There are several words that are challenging to say to unbelievers, such as “sin” and “Hell.” But there’s another word, too, because it insinuates a harsh truth: “saved.”
April 29, 2020
I would suggest that sometimes it is not easy to navigate between the biblical directions clearly given to us or whether the descriptions of the actions of others are for us to follow. Many scriptures clearly command us how to approach correcting others and approaching matters of sin. In 2 Timothy 2:24-26 we find a very direct command from the Apostle Paul for us not to be quarrelsome in correcting others. We are to be kind, able to teach and to correct our opponents in gentleness. In 1 Corinthians 13, love is commanded so that in our teaching we do not become a clanging gong as if we are just annoying noise in the ears of those under instruction. In Galatians 6 we are to restore a sinning brother or sister in gentleness. These and many similar verses are all commands of Scriptures. Theologians call these prescriptive texts because they are prescribed for us to obey in full compliance. If we believe these Scriptures to be the infallible word of God and of the same authority of every other Scripture, then we are obligated to obey them and live them out in faith.
At the same time someone may express an objection to only considering the prescriptives in the bible. They might say that there are many descriptive texts that would seem to suggest that we should think about the prescriptive texts in another way. Descriptive texts are those that narrate the actions and words of others. For example, in Matthew 11:20-24 Jesus seems to be very direct with people to the degree that some might say he is not living out what he himself commands of us. Is there a difference between us and Jesus? Well, I would answer “Yes, there is.” Let’s consider this one text of Matthew 11:20-24. “Then he began to denounce the cities where most of his mighty works had been done, because they did not repent. “Woe to you, Chorazin! Woe to you, Bethsaida! For if the mighty works done in you had been done in Tyre and Sidon, they would have repented long ago in sackcloth and ashes. But I tell you, it will be more bearable on the day of judgment for Tyre and Sidon than for you. And you, Capernaum, will you be exalted to heaven? You will be brought down to Hades. For if the mighty works done in you had been done in Sodom, it would have remained until this day. But I tell you that it will be more tolerable on the day of judgment for the land of Sodom than for you.” Sounds heavy, doesn’t it?
Often Jesus is talking about judgment in a way that you and I can never can. Everyone in these cities will one day stand before Jesus in judgment. Jesus, and only Jesus, is able to point a finger of judgment because he is the God who knows the heart of every human of all time. If we were to say words like this, we would be speaking outside of our authority. In fact, just earlier in Matthew 7, Jesus warned us in his Sermon on the Mount that we should not judge because we will be judged with the same standard by which we judge others. He is not saying that we cannot make good judgments based on Scripture, just that we should acknowledge that even by our own standards of judgments we proclaim upon others, we will fail. Only Jesus never fails his own judgments and only Jesus can rightly point a finger of judgment that we can never point without being harsh and hypocritical.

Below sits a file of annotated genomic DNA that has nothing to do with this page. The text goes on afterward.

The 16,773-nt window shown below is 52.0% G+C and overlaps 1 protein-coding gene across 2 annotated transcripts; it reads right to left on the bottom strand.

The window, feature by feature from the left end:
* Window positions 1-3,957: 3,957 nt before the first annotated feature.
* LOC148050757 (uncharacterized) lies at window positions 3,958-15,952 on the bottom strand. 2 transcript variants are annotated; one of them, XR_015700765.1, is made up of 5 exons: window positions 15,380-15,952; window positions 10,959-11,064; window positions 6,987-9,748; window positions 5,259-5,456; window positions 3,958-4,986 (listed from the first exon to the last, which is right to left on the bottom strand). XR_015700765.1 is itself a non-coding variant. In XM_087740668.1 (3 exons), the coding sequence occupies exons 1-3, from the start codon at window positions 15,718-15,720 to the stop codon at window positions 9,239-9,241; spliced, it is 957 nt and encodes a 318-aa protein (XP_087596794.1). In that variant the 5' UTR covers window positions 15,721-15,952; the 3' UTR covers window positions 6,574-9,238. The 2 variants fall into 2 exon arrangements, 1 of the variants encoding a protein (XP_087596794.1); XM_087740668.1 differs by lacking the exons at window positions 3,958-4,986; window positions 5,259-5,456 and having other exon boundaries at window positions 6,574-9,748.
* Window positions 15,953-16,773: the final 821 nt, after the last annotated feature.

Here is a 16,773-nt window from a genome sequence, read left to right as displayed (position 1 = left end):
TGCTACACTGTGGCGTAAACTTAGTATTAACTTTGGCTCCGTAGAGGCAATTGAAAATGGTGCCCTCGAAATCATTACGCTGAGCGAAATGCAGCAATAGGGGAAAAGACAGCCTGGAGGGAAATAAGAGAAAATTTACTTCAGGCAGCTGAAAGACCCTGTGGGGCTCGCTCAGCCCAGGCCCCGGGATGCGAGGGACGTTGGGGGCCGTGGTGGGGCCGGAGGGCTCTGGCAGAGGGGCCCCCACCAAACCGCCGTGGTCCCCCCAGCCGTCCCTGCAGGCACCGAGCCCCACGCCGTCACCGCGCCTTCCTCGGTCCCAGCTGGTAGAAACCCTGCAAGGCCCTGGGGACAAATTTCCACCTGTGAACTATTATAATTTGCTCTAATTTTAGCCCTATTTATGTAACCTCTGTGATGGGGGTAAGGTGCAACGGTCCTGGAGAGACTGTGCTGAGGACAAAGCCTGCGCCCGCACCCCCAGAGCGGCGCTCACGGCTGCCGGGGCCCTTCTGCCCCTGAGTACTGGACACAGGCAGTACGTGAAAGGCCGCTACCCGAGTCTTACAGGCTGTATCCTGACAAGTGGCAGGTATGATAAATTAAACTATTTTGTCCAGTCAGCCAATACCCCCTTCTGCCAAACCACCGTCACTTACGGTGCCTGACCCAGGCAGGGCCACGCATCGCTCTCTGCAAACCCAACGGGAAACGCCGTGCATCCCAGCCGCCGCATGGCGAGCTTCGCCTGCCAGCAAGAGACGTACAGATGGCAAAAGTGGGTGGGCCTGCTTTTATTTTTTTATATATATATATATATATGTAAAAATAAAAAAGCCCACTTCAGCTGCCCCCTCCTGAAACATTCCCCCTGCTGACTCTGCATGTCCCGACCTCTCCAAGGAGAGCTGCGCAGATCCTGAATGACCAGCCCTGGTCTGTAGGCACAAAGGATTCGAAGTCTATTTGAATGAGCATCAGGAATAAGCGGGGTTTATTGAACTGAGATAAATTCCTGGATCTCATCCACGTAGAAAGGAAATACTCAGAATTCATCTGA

In our Matthew text above, Jesus also displays something in his speech that we can never reproduce. Jesus displays his sovereign will over all time and with every person. Jesus makes a very clear statement of knowing every contingent possibility in history. If the cities of Sodom, Tyre and Sidon had experienced the revelation of Christ, it would have been better for them than for Chorazin, Bethsaida, and Capernaum. Because they rejected Jesus as the Messiah, Jesus can stand in front of them and say the words, “Woe to you.” These are three words that come out of the mouth of God in righteous judgment as he alone can see the heart of man. If we used words such as “Woe to you,” we would be speaking from an authority and knowledge we simply do not have.
Does that mean that a Christian cannot tell another person that their position outside of Christ is perilous? Does it mean we cannot warn others that they may be under the threat of the eternal judgment of God in hell? Of course, we can and must tell people what the bible clearly says about those who reject Christ. We must call people to repentance of sin and faith in Christ. We could even point to Matthew 11 and show how rejecting the revelation of Christ places one under the seriousness of responsibility before God in judgment. We must be true, but we must not be Jesus. There is only one God, and I am not him.
I do not think there is any contradiction between the prescriptive and descriptive in the biblical text. I do, however, think there are many who want to use the descriptive as license to use harsh speech and claim an authority that God doesn’t give them. The point is, the authority of Christ is Christ’s. I live under it. I can point to and live under his authority. I can even show how this authority allows me to confidently make correct statements about the world and the human condition. What I can’t do, is live out something I am not and in doing so ignore his direct commands in Scripture. I can’t treat another human being as if I am above them.
At the same time, we can actually warn people about hell using gentleness and compassion, showing them what the true judge of every man has proclaimed. Matthew 11 shows us that Jesus says “woe” to anyone who has heard of the gospel of Christ and rejected it. Jesus is not harsh, he is the only one who can use words of judgment with full righteousness of character and an absolute knowledge of the person in question. Jesus is not harsh. He is righteous and all knowing. You…are not.